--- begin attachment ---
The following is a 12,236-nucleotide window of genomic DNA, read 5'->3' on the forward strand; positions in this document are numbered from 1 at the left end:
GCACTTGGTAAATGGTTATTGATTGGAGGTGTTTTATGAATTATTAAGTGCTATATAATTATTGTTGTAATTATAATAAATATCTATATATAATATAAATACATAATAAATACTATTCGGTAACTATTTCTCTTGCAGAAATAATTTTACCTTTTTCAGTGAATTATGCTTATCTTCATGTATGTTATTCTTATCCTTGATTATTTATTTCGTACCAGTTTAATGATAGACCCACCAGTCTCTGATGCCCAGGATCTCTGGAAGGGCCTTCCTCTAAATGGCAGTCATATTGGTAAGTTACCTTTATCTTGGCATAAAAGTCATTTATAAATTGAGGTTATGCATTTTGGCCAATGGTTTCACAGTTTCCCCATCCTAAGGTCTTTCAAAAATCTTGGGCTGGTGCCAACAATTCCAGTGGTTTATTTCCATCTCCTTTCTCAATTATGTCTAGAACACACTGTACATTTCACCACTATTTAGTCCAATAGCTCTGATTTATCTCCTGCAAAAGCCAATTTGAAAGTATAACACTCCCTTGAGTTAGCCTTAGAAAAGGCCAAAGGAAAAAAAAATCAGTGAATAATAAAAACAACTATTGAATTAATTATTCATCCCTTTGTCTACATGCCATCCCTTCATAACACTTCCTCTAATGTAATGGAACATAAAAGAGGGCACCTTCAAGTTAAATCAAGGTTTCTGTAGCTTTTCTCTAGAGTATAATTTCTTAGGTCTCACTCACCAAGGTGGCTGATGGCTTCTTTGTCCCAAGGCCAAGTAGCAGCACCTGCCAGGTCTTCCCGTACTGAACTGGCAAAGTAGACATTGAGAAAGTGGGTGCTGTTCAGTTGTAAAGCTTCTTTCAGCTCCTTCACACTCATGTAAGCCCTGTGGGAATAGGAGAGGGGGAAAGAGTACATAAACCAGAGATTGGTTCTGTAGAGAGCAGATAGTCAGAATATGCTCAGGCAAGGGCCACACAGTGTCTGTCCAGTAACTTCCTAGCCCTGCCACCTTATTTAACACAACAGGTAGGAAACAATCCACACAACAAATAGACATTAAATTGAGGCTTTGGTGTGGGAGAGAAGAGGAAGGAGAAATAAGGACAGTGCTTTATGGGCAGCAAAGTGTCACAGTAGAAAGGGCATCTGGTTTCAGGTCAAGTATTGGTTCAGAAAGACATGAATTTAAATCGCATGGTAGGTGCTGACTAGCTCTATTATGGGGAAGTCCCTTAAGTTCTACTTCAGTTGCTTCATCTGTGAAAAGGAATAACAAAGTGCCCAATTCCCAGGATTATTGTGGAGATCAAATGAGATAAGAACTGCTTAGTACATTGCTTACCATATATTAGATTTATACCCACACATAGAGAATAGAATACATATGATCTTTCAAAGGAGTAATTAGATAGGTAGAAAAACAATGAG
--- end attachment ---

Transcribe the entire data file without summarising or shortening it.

The following is a 12,236-nucleotide window of genomic DNA, read 5'->3' on the forward strand; positions in this document are numbered from 1 at the left end:
GCACTTGGTAAATGGTTATTGATTGGAGGTGTTTTATGAATTATTAAGTGCTATATAATTATTGTTGTAATTATAATAAATATCTATATATAATATAAATACATAATAAATACTATTCGGTAACTATTTCTCTTGCAGAAATAATTTTACCTTTTTCAGTGAATTATGCTTATCTTCATGTATGTTATTCTTATCCTTGATTATTTATTTCGTACCAGTTTAATGATAGACCCACCAGTCTCTGATGCCCAGGATCTCTGGAAGGGCCTTCCTCTAAATGGCAGTCATATTGGTAAGTTACCTTTATCTTGGCATAAAAGTCATTTATAAATTGAGGTTATGCATTTTGGCCAATGGTTTCACAGTTTCCCCATCCTAAGGTCTTTCAAAAATCTTGGGCTGGTGCCAACAATTCCAGTGGTTTATTTCCATCTCCTTTCTCAATTATGTCTAGAACACACTGTACATTTCACCACTATTTAGTCCAATAGCTCTGATTTATCTCCTGCAAAAGCCAATTTGAAAGTATAACACTCCCTTGAGTTAGCCTTAGAAAAGGCCAAAGGAAAAAAAAATCAGTGAATAATAAAAACAACTATTGAATTAATTATTCATCCCTTTGTCTACATGCCATCCCTTCATAACACTTCCTCTAATGTAATGGAACATAAAAGAGGGCACCTTCAAGTTAAATCAAGGTTTCTGTAGCTTTTCTCTAGAGTATAATTTCTTAGGTCTCACTCACCAAGGTGGCTGATGGCTTCTTTGTCCCAAGGCCAAGTAGCAGCACCTGCCAGGTCTTCCCGTACTGAACTGGCAAAGTAGACATTGAGAAAGTGGGTGCTGTTCAGTTGTAAAGCTTCTTTCAGCTCCTTCACACTCATGTAAGCCCTGTGGGAATAGGAGAGGGGGAAAGAGTACATAAACCAGAGATTGGTTCTGTAGAGAGCAGATAGTCAGAATATGCTCAGGCAAGGGCCACACAGTGTCTGTCCAGTAACTTCCTAGCCCTGCCACCTTATTTAACACAACAGGTAGGAAACAATCCACACAACAAATAGACATTAAATTGAGGCTTTGGTGTGGGAGAGAAGAGGAAGGAGAAATAAGGACAGTGCTTTATGGGCAGCAAAGTGTCACAGTAGAAAGGGCATCTGGTTTCAGGTCAAGTATTGGTTCAGAAAGACATGAATTTAAATCGCATGGTAGGTGCTGACTAGCTCTATTATGGGGAAGTCCCTTAAGTTCTACTTCAGTTGCTTCATCTGTGAAAAGGAATAACAAAGTGCCCAATTCCCAGGATTATTGTGGAGATCAAATGAGATAAGAACTGCTTAGTACATTGCTTACCATATATTAGATTTATACCCACACATAGAGAATAGAATACATATGATCTTTCAAAGGAGTAATTAGATAGGTAGAAAAACAATGAG